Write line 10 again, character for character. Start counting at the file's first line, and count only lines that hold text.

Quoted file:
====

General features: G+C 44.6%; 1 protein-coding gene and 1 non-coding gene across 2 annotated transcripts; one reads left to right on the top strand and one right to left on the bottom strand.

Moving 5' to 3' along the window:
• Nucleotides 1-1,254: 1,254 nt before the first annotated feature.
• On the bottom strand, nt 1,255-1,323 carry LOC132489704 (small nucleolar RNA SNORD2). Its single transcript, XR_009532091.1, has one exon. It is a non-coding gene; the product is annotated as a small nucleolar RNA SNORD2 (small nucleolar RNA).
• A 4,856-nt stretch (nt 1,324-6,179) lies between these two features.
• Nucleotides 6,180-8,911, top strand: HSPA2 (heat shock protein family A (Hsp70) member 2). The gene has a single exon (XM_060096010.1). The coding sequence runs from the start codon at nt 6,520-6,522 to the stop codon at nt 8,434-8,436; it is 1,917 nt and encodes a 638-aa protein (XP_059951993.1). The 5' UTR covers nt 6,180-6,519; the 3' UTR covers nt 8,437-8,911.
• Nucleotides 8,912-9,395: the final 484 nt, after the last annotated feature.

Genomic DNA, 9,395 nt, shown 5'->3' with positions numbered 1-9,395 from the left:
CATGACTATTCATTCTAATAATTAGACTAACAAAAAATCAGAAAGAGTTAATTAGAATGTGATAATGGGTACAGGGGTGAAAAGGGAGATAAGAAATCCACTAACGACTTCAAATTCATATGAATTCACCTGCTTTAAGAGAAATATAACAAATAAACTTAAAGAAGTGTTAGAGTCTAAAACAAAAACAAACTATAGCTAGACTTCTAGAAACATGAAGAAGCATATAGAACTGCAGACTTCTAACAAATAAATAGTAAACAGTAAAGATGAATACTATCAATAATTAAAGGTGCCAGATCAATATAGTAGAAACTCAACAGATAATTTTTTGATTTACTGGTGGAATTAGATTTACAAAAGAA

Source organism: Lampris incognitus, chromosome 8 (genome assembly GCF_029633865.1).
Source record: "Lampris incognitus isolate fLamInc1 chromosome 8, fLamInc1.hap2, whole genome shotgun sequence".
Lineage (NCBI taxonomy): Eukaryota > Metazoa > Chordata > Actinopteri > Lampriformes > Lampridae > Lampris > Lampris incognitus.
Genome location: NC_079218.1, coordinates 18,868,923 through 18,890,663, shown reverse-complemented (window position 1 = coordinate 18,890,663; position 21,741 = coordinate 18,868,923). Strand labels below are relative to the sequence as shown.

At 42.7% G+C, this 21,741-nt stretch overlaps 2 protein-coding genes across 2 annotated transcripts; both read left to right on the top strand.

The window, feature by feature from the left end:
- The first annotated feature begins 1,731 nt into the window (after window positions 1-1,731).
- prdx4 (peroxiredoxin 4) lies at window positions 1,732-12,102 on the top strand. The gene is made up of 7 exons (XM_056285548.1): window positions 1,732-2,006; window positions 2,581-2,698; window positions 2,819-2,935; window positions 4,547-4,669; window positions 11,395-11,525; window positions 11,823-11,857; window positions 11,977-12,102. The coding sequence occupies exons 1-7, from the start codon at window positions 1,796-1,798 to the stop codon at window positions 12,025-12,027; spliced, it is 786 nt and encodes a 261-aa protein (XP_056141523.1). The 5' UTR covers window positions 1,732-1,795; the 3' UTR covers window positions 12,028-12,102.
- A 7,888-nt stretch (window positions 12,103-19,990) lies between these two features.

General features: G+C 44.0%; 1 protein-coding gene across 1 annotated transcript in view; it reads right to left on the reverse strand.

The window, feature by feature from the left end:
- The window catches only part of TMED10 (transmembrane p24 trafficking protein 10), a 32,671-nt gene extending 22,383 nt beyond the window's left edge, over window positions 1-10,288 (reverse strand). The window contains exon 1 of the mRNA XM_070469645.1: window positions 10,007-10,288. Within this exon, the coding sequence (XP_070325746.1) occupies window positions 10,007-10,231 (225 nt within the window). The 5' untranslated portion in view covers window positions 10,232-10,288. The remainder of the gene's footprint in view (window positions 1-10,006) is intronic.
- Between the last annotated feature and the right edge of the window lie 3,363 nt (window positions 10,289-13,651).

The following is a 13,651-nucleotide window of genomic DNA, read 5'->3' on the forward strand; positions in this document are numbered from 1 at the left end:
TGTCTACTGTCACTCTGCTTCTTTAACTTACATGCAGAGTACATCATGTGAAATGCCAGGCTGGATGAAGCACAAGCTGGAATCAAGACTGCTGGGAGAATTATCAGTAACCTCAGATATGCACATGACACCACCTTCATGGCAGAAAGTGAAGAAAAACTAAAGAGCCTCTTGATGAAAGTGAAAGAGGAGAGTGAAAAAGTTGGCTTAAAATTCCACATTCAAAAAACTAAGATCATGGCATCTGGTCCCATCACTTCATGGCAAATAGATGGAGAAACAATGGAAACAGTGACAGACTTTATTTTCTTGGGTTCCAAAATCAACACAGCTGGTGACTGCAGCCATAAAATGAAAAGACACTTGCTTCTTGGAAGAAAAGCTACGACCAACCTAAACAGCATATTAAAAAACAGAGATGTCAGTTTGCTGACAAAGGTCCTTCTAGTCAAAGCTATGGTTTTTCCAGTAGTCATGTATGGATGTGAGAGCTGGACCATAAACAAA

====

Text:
Source organism: Lampris incognitus, chromosome 8 (genome assembly GCF_029633865.1).